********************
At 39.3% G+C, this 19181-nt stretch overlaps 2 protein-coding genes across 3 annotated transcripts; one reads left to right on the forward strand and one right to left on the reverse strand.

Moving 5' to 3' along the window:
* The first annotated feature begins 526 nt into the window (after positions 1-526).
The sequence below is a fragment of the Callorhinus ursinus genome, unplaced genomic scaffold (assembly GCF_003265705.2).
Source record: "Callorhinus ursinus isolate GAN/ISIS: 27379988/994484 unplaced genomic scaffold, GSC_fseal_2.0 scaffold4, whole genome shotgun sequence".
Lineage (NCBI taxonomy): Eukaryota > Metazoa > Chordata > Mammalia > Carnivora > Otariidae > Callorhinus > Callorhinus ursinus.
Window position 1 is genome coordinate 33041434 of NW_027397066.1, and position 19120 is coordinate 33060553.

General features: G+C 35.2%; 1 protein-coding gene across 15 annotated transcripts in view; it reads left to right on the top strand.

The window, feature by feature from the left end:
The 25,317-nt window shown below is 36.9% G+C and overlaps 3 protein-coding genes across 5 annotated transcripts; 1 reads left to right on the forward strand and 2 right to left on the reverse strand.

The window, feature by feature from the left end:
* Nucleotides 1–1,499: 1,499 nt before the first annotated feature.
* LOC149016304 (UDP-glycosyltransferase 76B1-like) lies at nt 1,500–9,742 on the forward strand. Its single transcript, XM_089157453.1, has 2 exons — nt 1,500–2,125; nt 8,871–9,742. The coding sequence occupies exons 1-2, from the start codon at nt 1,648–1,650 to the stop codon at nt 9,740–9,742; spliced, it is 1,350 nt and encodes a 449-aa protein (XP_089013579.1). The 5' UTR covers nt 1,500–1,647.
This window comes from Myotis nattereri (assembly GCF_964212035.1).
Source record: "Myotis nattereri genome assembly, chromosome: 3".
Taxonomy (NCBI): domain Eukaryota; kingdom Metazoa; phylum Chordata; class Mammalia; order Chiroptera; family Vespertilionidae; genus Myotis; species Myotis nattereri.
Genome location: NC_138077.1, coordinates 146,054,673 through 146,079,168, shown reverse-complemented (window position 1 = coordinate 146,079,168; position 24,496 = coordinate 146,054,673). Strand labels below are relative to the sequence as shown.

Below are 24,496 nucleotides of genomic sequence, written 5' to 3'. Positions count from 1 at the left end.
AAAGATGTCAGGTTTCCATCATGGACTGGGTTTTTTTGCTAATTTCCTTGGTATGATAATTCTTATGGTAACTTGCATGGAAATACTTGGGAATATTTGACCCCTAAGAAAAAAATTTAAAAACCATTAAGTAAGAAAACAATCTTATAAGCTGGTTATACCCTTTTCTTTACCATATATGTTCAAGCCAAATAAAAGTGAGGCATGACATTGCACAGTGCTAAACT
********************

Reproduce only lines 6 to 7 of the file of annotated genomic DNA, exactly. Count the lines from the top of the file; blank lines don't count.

Lineage (NCBI taxonomy): Eukaryota > Metazoa > Chordata > Mammalia > Carnivora > Otariidae > Callorhinus > Callorhinus ursinus.
Window position 1 is genome coordinate 33041434 of NW_027397066.1, and position 19120 is coordinate 33060553.